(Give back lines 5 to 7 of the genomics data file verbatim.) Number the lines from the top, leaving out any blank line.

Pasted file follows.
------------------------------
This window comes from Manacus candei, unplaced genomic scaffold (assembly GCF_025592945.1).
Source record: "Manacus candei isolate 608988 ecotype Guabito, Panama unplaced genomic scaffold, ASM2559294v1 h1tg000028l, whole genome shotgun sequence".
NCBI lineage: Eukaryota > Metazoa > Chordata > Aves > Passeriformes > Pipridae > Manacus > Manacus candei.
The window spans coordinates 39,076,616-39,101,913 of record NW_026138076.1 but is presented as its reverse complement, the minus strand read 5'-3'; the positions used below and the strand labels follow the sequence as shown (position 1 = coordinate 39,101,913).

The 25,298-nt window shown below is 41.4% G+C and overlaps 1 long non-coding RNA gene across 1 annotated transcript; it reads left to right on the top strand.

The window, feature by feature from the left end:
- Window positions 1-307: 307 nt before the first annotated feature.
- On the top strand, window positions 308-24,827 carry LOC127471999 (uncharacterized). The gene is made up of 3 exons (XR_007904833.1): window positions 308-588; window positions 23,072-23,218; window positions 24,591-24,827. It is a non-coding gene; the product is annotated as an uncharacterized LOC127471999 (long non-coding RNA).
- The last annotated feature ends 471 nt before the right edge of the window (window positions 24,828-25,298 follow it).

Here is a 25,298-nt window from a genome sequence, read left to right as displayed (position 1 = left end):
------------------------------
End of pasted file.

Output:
The 25,298-nt window shown below is 41.4% G+C and overlaps 1 long non-coding RNA gene across 1 annotated transcript; it reads left to right on the top strand.

The window, feature by feature from the left end:
- Window positions 1-307: 307 nt before the first annotated feature.